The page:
Leo Meloche

Sidewalk snow removal gets passing grade from council members

 

 

By RTT Staff

 

The initial year of the town’s sidewalk snow removal program has received positive feedback from council members.

Councillor Rick Fryer, the liaison to the Amherstburg Accessibility Advisory Committee, believe the program went well since it was initiated with the committee also being “very, very supportive” of the initiative.

Mayor Aldo DiCarlo agreed, saying he also heard “very little negative feedback” on the sidewalk snow removal program. He noted it is a positive program for seniors and those with disabilities.

“It’s a welcome service,” added Councillor Leo Meloche.

(Photo taken from Town of Amherstburg advertisement)

(Photo taken from Town of Amherstburg advertisement)

However, it was noted that in some areas of Amherstburg, there was damage to some lawns as the snow removal machine chewed up strips of grass and dirt on residents’ properties.

CAO John Miceli pointed out the sidewalk snow removal project was a pilot project and said they will find ways to try and make it better. He urged the public to bear with the town and allow for further enhancements to be made.

The town agreed to institute the pilot project in January. In all, Amherstburg has 58 kilometers of public sidewalks with the goal being to allow the town to be in a better position to defend itself in case of liability.

The town had previously been clearing sidewalks along Front Road North while others areas were done on a complaint basis.

Economic Development Advisory Committee wants council to revisit Ribfest sign issue

 

 

By Ron Giofu

 

The town’s economic development advisory committee plans to appear before council to ask that the issue of the Rotary Ribfest sign issue be revisited.

The Ribfest committee, which operates under the umbrella of the Rotary Club of Amherstburg, asked for an extension from 14 days to 28 days prior to their July 7-9 event to better promote the festival but were refused at the March 22 meeting. A motion from Councillor Leo Meloche that night failed to get a seconder.

Carl Gibb, Ribfest committee chair, appeared before the economic development committee and noted the signs “are very important to us” and used the example of the Rotary Club’s recent pasta dinner to show how important signs are to them.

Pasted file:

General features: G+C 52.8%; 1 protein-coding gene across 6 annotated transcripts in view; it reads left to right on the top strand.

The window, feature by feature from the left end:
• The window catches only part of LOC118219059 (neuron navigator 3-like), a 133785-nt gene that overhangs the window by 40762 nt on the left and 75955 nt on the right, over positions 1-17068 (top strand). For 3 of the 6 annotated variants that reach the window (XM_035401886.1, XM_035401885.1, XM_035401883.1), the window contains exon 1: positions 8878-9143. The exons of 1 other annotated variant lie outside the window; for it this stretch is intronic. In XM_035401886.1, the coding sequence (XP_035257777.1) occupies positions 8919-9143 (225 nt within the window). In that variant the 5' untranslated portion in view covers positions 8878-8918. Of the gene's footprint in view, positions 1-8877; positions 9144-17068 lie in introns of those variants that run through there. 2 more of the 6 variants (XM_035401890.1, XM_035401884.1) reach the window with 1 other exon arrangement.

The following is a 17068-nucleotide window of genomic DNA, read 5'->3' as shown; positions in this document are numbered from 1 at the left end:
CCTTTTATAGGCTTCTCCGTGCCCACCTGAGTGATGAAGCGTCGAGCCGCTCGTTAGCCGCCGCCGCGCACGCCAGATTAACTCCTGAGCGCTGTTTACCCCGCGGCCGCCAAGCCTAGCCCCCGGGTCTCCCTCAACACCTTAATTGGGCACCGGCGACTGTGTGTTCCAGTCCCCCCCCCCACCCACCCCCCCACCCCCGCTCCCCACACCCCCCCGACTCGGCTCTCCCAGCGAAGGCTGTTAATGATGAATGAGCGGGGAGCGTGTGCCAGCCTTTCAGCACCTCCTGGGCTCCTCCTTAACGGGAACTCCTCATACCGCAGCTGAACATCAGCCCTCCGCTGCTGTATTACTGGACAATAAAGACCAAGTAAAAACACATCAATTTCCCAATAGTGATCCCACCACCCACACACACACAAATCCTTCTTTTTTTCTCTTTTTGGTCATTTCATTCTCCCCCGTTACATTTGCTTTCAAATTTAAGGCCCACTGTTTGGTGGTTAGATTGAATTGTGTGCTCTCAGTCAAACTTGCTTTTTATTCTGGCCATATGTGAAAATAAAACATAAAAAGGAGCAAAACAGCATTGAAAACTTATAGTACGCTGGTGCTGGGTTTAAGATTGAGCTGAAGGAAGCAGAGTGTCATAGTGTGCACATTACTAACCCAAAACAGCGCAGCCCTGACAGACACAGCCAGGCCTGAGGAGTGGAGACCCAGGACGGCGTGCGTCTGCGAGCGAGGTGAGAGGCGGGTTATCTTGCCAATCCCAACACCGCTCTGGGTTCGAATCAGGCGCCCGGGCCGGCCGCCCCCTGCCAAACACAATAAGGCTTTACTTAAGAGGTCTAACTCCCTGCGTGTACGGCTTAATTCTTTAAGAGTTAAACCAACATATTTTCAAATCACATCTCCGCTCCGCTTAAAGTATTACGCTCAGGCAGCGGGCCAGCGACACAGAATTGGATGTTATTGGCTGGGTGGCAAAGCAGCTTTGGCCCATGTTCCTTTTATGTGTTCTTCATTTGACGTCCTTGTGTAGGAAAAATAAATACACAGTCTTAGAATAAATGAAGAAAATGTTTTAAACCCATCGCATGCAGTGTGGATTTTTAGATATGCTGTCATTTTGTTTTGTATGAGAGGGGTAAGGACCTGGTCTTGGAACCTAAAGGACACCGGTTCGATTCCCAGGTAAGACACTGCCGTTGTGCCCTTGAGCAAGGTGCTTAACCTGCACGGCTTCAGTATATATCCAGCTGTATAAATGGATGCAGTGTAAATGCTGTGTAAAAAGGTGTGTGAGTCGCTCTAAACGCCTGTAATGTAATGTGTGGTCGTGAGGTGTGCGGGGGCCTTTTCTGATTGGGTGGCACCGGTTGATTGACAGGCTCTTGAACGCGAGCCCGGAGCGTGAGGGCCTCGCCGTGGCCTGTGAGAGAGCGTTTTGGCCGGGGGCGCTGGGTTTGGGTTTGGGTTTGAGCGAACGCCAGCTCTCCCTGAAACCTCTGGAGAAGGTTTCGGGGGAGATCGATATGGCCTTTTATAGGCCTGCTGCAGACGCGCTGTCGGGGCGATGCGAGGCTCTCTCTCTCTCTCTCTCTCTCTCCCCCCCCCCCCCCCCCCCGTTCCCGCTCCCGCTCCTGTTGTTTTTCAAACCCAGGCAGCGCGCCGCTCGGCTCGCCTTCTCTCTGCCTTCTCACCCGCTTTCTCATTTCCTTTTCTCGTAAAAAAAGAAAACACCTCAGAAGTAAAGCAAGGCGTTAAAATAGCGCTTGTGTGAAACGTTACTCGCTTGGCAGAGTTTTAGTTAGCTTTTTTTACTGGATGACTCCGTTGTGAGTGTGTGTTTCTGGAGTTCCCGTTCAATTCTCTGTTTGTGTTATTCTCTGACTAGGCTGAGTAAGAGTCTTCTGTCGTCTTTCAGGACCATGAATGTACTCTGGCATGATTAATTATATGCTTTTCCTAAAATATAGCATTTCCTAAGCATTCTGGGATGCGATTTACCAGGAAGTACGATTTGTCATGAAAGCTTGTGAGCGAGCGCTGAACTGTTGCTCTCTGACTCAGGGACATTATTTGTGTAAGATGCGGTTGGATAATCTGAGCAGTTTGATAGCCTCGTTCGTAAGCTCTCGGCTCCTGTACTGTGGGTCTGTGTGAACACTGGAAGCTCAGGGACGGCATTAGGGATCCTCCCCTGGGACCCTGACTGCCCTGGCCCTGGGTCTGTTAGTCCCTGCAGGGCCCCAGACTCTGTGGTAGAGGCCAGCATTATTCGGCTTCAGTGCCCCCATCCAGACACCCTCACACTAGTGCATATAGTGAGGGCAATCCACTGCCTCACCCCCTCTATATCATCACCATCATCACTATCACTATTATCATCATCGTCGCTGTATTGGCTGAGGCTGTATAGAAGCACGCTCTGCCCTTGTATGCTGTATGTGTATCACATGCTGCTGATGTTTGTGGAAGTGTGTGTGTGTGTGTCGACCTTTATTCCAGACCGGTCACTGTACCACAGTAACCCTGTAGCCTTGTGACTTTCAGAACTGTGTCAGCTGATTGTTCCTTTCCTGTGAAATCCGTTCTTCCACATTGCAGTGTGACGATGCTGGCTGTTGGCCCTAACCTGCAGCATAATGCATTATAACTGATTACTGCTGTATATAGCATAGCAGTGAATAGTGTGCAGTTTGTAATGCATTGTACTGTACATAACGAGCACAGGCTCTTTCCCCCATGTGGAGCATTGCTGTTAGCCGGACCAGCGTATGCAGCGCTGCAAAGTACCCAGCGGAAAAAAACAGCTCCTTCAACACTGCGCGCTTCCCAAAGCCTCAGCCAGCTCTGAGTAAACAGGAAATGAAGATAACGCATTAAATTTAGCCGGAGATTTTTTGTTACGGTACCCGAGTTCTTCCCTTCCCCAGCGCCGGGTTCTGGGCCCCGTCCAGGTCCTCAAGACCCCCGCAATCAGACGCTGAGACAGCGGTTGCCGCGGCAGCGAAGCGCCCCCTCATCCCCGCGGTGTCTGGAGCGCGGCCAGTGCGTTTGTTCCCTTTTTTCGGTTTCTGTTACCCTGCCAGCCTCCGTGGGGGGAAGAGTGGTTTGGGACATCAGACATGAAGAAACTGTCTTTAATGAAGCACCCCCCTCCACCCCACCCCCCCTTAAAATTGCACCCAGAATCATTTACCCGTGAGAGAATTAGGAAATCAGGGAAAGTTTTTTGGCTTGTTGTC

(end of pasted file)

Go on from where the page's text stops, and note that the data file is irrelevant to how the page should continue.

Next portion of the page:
Without a roadside sign, Gibb told the committee that attendance dropped.

Gibb said they would put up ten larger signs around the town in the past and took them down immediately after the event. The club currently cannot have the smaller push-in lawn signs erected on homeowners’ properties as well.

“These are not ugly signs. They are not bristol board with magic marker,” said Gibb. “We spent a lot of money on these signs.”

It was “amazing” to Gibb that the push-in lawn signs are not allowed on residential property. He added they could put up signs in other communities, but not Amherstburg until 14 days before the event.

“It’s frustrating. I don’t know what we are going to do,” said Gibb. “If attendance is down, we may go to another municipality.”

Members of the Rotary Ribfest Committee, an event that operates under the umbrella of the Amherstburg Rotary Club, are disappointed with the guidelines they have to operate under to comply with the sign bylaw. Town council upheld the current sign bylaw at the March 20 meeting.

Members of the Rotary Ribfest Committee, an event that operates under the umbrella of the Amherstburg Rotary Club, are disappointed with the guidelines they have to operate under to comply with the sign bylaw. Town council upheld the current sign bylaw at the March 20 meeting.

Gibb said that two weeks is “not enough” for people to be aware of an upcoming event. He said they are not trying to threaten council, but noted the committee puts a lot of time and effort planning the festival.

“If the numbers aren’t there, you can’t sustain it. That’s a fair statement and not a threat,” replied Meloche.

Manager of licensing and enforcement Nicole Rubli said that section of the bylaw has been in place since 2006. She noted the bylaw department is “complaint driven” and there were concerns about an abundance of signage last year with Communities in Bloom judges coming.

The town is participating in Communities in Bloom again this year. Deputy Mayor Bart DiPasquale pointed out that Communities in Bloom and Ribfest did not occur at the same time last year.

Rubli said there were also concerns about signs for multiple events being up simultaneously.

“Because the town is blessed with so many events, there could be a lot of signs up at one time essentially promoting six different events as timelines overlap,” she said.